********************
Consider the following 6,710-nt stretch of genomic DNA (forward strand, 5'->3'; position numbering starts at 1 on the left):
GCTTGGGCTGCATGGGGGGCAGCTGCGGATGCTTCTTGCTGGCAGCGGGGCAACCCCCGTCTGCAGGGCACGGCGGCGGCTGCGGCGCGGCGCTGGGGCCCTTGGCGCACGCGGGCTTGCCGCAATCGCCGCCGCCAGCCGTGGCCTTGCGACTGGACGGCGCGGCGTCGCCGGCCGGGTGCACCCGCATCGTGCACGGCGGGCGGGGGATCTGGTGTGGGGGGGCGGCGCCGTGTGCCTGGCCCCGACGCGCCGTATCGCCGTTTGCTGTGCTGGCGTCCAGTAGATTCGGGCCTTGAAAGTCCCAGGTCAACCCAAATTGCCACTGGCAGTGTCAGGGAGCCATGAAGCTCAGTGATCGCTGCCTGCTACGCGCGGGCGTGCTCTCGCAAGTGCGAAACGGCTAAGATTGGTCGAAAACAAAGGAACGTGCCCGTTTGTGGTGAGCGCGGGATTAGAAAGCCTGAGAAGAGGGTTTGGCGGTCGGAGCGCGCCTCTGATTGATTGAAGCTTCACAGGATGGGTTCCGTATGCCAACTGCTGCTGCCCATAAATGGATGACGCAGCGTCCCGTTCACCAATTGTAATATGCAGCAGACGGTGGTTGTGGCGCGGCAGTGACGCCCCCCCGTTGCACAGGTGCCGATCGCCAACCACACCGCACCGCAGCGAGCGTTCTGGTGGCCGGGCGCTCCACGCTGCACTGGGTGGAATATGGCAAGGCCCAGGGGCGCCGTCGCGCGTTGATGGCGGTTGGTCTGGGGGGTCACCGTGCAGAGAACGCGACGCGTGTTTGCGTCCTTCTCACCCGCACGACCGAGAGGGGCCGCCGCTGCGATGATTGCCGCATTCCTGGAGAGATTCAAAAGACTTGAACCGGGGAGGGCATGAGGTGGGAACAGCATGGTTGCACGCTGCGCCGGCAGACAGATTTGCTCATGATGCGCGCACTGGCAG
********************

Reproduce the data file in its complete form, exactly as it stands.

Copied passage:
Consider the following 6,710-nt stretch of genomic DNA (forward strand, 5'->3'; position numbering starts at 1 on the left):
GCTTGGGCTGCATGGGGGGCAGCTGCGGATGCTTCTTGCTGGCAGCGGGGCAACCCCCGTCTGCAGGGCACGGCGGCGGCTGCGGCGCGGCGCTGGGGCCCTTGGCGCACGCGGGCTTGCCGCAATCGCCGCCGCCAGCCGTGGCCTTGCGACTGGACGGCGCGGCGTCGCCGGCCGGGTGCACCCGCATCGTGCACGGCGGGCGGGGGATCTGGTGTGGGGGGGCGGCGCCGTGTGCCTGGCCCCGACGCGCCGTATCGCCGTTTGCTGTGCTGGCGTCCAGTAGATTCGGGCCTTGAAAGTCCCAGGTCAACCCAAATTGCCACTGGCAGTGTCAGGGAGCCATGAAGCTCAGTGATCGCTGCCTGCTACGCGCGGGCGTGCTCTCGCAAGTGCGAAACGGCTAAGATTGGTCGAAAACAAAGGAACGTGCCCGTTTGTGGTGAGCGCGGGATTAGAAAGCCTGAGAAGAGGGTTTGGCGGTCGGAGCGCGCCTCTGATTGATTGAAGCTTCACAGGATGGGTTCCGTATGCCAACTGCTGCTGCCCATAAATGGATGACGCAGCGTCCCGTTCACCAATTGTAATATGCAGCAGACGGTGGTTGTGGCGCGGCAGTGACGCCCCCCCGTTGCACAGGTGCCGATCGCCAACCACACCGCACCGCAGCGAGCGTTCTGGTGGCCGGGCGCTCCACGCTGCACTGGGTGGAATATGGCAAGGCCCAGGGGCGCCGTCGCGCGTTGATGGCGGTTGGTCTGGGGGGTCACCGTGCAGAGAACGCGACGCGTGTTTGCGTCCTTCTCACCCGCACGACCGAGAGGGGCCGCCGCTGCGATGATTGCCGCATTCCTGGAGAGATTCAAAAGACTTGAACCGGGGAGGGCATGAGGTGGGAACAGCATGGTTGCACGCTGCGCCGGCAGACAGATTTGCTCATGATGCGCGCACTGGCAG